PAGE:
Sometimes you want to carry stuff, sometimes you must. More of us are using bikes for errands, camping, shopping, and going to work or school. If you do any of the previous, you need to be able to carry more than yourself.
Most of us started with a backpack, probably because we already had it. Backpacks carry the weight up high which raises your center of gravity. Putting the weight lower helps the bike handle better. Backpacks also can get hot and sweaty in the summer.
There are many more options than ever for packing things on your bike. Racks have been around since rims were wooden. Modern bike design has created challenges for mounting racks, but the bike industry has met the challenge. We have many designs of front and rear racks. We stock eight types of front racks and a myriad of rear ones.
Bags have also evolved and multiplied. Bags can mount to racks, seats, handlebars, top tubes (both top and bottom mounted), and on your back. Recently, there has been an explosion of styles and sizes of bags which mount in the main triangle of the bike frame. Magnetic closures are a neat and new feature available on some smaller bags.
Traditionally, touring cyclists use front and rear panniers. There are many experts who will advise different percent of weight on the front and rear. My experience and advice is to ignore them and experiment for yourself. The ideal ratio seems to be different on different bikes, and even on how the rider is positioned. On tour, I find it important to have a bag which is accessible while riding. This can be a handlebar bag, a bag behind the stem, or under the top tube.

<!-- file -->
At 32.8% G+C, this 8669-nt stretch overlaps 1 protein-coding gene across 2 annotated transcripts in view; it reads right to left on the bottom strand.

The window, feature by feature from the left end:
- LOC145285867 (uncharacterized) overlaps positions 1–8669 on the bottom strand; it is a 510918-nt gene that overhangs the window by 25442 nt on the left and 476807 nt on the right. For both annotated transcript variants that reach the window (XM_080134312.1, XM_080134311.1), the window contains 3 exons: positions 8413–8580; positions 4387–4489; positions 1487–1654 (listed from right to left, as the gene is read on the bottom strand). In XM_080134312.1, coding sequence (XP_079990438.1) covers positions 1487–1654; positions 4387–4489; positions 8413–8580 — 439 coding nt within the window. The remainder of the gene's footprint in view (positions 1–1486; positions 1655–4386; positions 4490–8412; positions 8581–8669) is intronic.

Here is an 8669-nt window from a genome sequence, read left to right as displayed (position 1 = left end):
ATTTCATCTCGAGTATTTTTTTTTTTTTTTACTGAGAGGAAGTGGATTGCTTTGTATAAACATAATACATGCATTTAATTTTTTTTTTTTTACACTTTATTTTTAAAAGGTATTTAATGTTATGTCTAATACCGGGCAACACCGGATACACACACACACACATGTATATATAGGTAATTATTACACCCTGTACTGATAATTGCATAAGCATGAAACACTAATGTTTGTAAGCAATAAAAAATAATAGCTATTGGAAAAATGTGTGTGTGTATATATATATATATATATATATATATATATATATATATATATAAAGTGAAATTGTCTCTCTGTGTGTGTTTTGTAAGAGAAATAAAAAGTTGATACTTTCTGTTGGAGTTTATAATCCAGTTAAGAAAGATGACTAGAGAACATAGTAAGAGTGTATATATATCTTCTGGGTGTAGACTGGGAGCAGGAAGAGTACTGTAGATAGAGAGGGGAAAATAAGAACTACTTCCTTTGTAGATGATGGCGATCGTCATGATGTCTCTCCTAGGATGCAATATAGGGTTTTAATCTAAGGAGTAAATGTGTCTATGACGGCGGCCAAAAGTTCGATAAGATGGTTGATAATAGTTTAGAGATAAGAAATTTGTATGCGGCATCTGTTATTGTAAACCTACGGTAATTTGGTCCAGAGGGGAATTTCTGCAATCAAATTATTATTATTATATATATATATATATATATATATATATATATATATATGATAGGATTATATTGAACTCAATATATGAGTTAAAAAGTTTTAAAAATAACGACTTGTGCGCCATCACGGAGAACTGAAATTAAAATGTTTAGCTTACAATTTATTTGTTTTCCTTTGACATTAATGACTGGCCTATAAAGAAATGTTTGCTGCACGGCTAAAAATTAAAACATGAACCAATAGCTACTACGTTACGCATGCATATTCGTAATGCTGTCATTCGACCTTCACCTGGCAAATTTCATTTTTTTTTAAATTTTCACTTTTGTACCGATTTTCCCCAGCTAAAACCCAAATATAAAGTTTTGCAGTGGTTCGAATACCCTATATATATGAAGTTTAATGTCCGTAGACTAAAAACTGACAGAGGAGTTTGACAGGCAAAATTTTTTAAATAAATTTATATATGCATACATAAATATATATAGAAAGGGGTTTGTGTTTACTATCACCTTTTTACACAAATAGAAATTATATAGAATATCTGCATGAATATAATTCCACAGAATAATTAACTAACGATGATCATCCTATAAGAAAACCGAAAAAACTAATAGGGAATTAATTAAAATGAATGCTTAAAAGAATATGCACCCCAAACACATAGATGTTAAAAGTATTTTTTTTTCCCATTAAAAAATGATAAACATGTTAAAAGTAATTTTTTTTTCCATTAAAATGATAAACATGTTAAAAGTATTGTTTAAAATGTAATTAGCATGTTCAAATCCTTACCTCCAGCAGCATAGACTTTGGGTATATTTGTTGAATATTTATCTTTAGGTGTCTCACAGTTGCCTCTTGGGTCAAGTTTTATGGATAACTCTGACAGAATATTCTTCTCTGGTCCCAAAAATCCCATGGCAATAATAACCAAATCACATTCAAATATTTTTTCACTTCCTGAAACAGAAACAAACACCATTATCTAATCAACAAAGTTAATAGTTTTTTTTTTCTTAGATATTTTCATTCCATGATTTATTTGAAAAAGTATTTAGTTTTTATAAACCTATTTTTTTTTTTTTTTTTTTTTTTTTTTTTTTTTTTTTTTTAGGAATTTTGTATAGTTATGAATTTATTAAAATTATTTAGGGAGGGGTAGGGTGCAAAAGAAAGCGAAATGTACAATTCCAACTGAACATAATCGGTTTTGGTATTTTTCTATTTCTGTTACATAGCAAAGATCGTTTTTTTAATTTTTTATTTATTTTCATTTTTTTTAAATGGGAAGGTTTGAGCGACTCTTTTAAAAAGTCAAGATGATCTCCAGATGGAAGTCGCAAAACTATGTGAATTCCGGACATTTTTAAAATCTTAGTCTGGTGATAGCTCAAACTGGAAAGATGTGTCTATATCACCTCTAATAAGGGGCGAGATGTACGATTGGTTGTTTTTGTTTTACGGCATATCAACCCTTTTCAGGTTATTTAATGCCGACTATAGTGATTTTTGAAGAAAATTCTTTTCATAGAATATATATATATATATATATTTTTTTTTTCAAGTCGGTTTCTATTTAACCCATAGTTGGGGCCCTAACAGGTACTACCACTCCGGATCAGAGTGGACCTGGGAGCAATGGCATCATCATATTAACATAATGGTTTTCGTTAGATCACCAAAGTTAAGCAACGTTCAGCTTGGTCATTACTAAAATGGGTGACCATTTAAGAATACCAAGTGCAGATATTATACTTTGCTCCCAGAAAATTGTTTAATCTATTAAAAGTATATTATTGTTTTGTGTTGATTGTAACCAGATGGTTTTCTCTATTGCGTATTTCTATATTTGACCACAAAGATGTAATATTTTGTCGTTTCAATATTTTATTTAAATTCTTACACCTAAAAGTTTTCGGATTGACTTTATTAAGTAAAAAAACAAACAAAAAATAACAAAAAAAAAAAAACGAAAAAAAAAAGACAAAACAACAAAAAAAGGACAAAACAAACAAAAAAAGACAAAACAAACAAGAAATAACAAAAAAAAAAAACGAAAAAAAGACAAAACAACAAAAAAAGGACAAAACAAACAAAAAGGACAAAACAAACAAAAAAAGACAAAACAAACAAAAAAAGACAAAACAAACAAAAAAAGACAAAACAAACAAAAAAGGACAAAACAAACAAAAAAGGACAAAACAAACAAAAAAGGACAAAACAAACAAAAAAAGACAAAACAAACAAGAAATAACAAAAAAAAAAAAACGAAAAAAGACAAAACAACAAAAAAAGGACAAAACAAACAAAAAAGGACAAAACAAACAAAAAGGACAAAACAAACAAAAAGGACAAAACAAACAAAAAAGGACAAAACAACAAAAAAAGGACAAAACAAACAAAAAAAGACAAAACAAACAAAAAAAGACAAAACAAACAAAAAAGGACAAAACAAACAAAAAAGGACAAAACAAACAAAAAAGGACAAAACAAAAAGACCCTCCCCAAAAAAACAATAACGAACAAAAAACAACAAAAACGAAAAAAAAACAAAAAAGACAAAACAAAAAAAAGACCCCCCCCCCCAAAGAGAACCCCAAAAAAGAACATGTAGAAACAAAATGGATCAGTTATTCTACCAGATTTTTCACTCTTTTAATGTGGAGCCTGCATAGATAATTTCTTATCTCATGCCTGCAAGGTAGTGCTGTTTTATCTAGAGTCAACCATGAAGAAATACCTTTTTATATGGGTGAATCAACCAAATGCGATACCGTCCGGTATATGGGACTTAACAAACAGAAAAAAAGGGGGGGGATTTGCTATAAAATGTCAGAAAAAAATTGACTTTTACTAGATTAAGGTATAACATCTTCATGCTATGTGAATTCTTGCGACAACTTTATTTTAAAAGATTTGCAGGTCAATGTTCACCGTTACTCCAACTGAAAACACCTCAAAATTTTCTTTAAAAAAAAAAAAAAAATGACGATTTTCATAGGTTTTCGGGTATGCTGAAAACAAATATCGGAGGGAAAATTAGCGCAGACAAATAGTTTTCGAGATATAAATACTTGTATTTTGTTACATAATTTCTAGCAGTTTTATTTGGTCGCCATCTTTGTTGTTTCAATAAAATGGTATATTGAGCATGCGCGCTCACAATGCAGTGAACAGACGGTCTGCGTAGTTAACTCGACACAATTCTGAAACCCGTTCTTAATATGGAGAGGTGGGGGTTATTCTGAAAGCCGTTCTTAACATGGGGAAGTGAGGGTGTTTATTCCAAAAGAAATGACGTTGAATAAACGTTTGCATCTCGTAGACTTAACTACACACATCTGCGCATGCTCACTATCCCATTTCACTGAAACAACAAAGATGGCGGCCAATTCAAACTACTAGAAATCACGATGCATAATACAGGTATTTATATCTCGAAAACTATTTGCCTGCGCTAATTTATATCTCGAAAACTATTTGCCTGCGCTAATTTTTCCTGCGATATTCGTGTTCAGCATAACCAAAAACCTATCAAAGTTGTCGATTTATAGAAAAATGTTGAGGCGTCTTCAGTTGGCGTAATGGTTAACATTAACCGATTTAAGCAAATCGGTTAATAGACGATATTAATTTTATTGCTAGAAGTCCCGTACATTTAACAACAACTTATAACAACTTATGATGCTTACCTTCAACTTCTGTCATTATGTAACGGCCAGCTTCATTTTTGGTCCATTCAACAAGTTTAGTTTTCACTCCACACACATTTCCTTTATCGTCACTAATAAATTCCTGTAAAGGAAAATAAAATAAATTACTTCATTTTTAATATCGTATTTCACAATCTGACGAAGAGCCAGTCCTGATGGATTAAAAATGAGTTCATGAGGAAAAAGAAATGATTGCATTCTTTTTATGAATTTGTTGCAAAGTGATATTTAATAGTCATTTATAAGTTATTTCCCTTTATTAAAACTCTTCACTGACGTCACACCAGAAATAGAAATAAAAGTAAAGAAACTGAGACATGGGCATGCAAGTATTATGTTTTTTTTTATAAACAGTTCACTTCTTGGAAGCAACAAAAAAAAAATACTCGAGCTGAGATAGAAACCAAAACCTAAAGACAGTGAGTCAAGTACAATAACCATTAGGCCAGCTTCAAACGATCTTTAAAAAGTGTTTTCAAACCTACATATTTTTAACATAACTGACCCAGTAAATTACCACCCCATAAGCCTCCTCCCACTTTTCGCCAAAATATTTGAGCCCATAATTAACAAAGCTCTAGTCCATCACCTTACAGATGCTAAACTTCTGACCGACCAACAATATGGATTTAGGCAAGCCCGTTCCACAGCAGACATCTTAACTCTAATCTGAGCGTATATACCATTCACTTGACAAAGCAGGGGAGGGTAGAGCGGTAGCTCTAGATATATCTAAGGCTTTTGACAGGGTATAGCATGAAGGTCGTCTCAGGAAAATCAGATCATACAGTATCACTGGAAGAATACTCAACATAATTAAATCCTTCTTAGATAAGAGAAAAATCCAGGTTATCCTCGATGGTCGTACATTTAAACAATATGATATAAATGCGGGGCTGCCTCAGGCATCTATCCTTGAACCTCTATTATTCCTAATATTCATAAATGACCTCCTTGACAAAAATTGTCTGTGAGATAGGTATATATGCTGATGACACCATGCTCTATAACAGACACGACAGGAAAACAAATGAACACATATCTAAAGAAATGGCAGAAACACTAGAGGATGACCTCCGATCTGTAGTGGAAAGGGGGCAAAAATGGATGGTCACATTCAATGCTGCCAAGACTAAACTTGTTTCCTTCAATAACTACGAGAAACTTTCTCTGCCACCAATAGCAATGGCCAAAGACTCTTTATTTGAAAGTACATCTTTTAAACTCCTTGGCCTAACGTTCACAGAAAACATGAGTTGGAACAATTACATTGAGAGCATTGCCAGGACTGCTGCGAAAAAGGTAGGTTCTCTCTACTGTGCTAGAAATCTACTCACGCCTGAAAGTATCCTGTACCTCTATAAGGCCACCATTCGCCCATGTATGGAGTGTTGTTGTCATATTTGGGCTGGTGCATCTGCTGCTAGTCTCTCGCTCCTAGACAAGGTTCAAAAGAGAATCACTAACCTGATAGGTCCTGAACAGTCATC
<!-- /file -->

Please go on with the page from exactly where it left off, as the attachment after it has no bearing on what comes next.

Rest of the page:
Carrying a smart phone on the bike has spawned a whole bunch of different bags and devices. Some simply hold your phone, while others provide storage for additional items. Most commonly, they mount on the handlebar or top tube. We stock over twenty different products to carry your phone and be able to see it while riding.
Trailers are another option for taking gear with you. They are most commonly a touring accessory, although I had an inspiring conversation with a carpenter who carried over a hundred pounds of tools in a bicycle trailer. Now, that is commuting!
When you are ready to take it with you, come on in and we can show you many options for carrying whatever you want to take.